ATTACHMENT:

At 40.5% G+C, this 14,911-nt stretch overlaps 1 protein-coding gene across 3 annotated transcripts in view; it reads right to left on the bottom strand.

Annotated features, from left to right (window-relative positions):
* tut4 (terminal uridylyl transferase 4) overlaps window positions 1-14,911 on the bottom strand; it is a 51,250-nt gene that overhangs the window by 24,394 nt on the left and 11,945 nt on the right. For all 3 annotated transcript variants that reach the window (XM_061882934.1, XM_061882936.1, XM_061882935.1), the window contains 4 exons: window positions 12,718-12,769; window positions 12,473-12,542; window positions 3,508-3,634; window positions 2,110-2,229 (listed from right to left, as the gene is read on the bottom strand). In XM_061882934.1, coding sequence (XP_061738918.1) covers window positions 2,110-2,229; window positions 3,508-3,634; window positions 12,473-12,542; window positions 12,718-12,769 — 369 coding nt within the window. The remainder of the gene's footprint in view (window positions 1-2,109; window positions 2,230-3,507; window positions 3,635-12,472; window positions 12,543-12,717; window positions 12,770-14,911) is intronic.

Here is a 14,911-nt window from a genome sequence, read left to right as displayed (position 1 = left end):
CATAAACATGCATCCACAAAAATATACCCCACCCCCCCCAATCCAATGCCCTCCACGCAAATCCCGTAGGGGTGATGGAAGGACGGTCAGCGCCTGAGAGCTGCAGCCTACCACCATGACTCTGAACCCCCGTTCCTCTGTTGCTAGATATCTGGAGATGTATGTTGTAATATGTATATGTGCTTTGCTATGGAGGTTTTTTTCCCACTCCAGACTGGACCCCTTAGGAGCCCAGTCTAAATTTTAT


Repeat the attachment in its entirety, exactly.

At 40.5% G+C, this 14,911-nt stretch overlaps 1 protein-coding gene across 3 annotated transcripts in view; it reads right to left on the bottom strand.

Annotated features, from left to right (window-relative positions):
* tut4 (terminal uridylyl transferase 4) overlaps window positions 1-14,911 on the bottom strand; it is a 51,250-nt gene that overhangs the window by 24,394 nt on the left and 11,945 nt on the right. For all 3 annotated transcript variants that reach the window (XM_061882934.1, XM_061882936.1, XM_061882935.1), the window contains 4 exons: window positions 12,718-12,769; window positions 12,473-12,542; window positions 3,508-3,634; window positions 2,110-2,229 (listed from right to left, as the gene is read on the bottom strand). In XM_061882934.1, coding sequence (XP_061738918.1) covers window positions 2,110-2,229; window positions 3,508-3,634; window positions 12,473-12,542; window positions 12,718-12,769 — 369 coding nt within the window. The remainder of the gene's footprint in view (window positions 1-2,109; window positions 2,230-3,507; window positions 3,635-12,472; window positions 12,543-12,717; window positions 12,770-14,911) is intronic.

Here is a 14,911-nt window from a genome sequence, read left to right as displayed (position 1 = left end):
CATAAACATGCATCCACAAAAATATACCCCACCCCCCCCAATCCAATGCCCTCCACGCAAATCCCGTAGGGGTGATGGAAGGACGGTCAGCGCCTGAGAGCTGCAGCCTACCACCATGACTCTGAACCCCCGTTCCTCTGTTGCTAGATATCTGGAGATGTATGTTGTAATATGTATATGTGCTTTGCTATGGAGGTTTTTTTCCCACTCCAGACTGGACCCCTTAGGAGCCCAGTCTAAATTTTAT